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# A leak proof cylinder of length $1\,{\text{m}}$ , made of a metal which has low coefficient of expansion is floating vertically in water at $0^\circ {\text{C}}$ such that its height above the water surface is $20\,{\text{cm}}$ . When the temperature of water is increased to $4^\circ {\text{C}}$ , the height of the cylinder above the water surface becomes $21\,{\text{cm}}$ . The density of water at $T = 4^\circ {\text{C}}$ , relative to the density at $T = 0^\circ {\text{C}}$ is close to:(A) $1.26$(B) $1.03$(C) $1.04$(D) $1.01$

Last updated date: 13th Sep 2024
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Hint: First of all, we will calculate the length of the immersed part for both the cases. Then will calculate the buoyant force for the two cases separately and will manipulate accordingly to obtain the result.

In the given question, we are supplied with the following details:
The length of the cylinder is $1\,{\text{m}}$ .
Initial temperature of the water is $0^\circ {\text{C}}$ .
Final temperature of the water is $4^\circ {\text{C}}$ .
The cylinder is floating vertically in the water initially where the length of $20\,{\text{cm}}$ above the water.
But when the temperature of the water increased to $4^\circ {\text{C}}$ then the length of the tank which is above the water is $21\,{\text{cm}}$ .
We are asked to find the relative density of water at $T = 4^\circ {\text{C}}$ , relative to the density at $T = 0^\circ {\text{C}}$ .
To begin with, we will first find the length of the cylinder which is below the water at the two different temperatures.
Since, the total length of the cylinder is $100\,{\text{cm}}$ .
So, the length of the cylinder below the water at $0^\circ {\text{C}}$ is:
$\Rightarrow\left( {100 - 20} \right)\,{\text{cm}} \\ \Rightarrow 80\,{\text{cm}} \\ \Rightarrow 0.8\,{\text{m}} \\$
The length of the cylinder below the water at $4^\circ {\text{C}}$ is:
$\Rightarrow\left( {100 - 21} \right)\,{\text{cm}} \\ \Rightarrow 79\,{\text{cm}} \\ \Rightarrow 0.79\,{\text{m}} \\$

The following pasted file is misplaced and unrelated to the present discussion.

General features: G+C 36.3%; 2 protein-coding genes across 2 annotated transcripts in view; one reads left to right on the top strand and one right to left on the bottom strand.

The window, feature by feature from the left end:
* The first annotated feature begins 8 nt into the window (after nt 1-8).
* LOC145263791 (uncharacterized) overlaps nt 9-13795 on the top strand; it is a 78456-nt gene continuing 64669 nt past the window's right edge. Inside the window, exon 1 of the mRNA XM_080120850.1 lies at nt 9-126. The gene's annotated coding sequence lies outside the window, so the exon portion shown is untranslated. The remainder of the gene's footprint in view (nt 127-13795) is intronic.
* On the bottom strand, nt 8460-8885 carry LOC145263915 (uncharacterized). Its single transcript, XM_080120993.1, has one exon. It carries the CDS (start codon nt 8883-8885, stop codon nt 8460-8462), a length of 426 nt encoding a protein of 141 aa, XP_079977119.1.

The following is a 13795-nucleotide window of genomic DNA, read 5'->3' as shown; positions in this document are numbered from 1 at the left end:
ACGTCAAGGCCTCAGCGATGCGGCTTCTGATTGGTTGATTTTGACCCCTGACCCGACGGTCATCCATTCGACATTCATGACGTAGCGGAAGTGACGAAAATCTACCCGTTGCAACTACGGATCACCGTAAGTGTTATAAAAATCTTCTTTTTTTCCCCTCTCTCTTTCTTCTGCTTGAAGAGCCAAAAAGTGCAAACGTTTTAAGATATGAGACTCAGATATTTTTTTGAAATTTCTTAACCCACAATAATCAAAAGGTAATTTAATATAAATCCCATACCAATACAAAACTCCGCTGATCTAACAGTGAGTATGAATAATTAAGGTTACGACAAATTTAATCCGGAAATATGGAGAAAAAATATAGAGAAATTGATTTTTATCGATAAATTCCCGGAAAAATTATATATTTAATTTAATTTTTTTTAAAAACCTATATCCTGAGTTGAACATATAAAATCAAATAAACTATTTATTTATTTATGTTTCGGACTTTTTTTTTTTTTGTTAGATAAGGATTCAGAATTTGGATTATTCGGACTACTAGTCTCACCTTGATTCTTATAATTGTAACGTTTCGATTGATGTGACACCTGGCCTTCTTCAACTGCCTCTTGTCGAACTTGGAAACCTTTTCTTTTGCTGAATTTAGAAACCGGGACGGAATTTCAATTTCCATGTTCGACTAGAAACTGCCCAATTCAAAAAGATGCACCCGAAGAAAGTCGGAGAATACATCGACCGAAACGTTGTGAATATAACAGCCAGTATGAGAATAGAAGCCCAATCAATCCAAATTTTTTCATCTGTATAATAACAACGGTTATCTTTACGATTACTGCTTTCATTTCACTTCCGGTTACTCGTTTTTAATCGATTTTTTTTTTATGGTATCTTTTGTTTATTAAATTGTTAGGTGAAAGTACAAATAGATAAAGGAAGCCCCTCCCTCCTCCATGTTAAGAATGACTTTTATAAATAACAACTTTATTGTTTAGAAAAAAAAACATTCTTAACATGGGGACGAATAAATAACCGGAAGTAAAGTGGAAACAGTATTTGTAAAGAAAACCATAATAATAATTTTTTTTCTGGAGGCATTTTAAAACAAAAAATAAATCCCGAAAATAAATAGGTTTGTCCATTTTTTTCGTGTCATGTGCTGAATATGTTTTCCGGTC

We know that the weight (downward force) of the immersed part of the cylinder is balanced by the buoyant force (upward thrust) of the water.
So, we will calculate the magnitude of buoyant force at the two temperatures separately:
$\Rightarrow w = {\rho _0}A \times {l_0} \times g$ …… (1)
Where,
$w$ indicates the magnitude of the buoyant force.
${\rho _0}$ indicates density of water at $0^\circ {\text{C}}$ .
$A$ indicates the cross-sectional area.
${l_0}$ indicates the length of the immersed part of the cylinder at $0^\circ {\text{C}}$ .
$g$ indicates the acceleration due to gravity.
Substituting the required values in the equation (1), we get:
$\Rightarrow w = {\rho _0}A \times {l_0} \times g$
$\Rightarrow w = {\rho _0}A \times 0.80 \times g$ …… (2)
Now, we calculate the buoyant force at temperature $4^\circ {\text{C}}$ :
$\Rightarrow w = {\rho _4}A \times {l_4} \times g$
$\Rightarrow w = {\rho _4}A \times 0.79 \times g$ …… (3)
Now, we divide equation (3) by equation (2):
$\Rightarrow\dfrac{w}{w} = \dfrac{{{\rho _4}A \times 0.79 \times g}}{{{\rho _0}A \times 0.80 \times g}} \\ \Rightarrow\dfrac{{{\rho _4}}}{{{\rho _0}}} = \dfrac{{0.80}}{{0.79}} \\ \Rightarrow\dfrac{{{\rho _4}}}{{{\rho _0}}} = 1.012 \\ \Rightarrow\dfrac{{{\rho _4}}}{{{\rho _0}}} \sim 1.01 \\$
Hence, the relative density of water at $T = 4^\circ {\text{C}}$ , relative to the density at $T = 0^\circ {\text{C}}$ is $1.01$ .
The correct option is D.

Note: It is important to note that the buoyant force is always calculated by taking the length of the immersed part of the body, taken into account. The part above the liquid has no significance in calculating the buoyant force. The upward thrust will remain the same for the two temperatures as the body is the same for both the cases.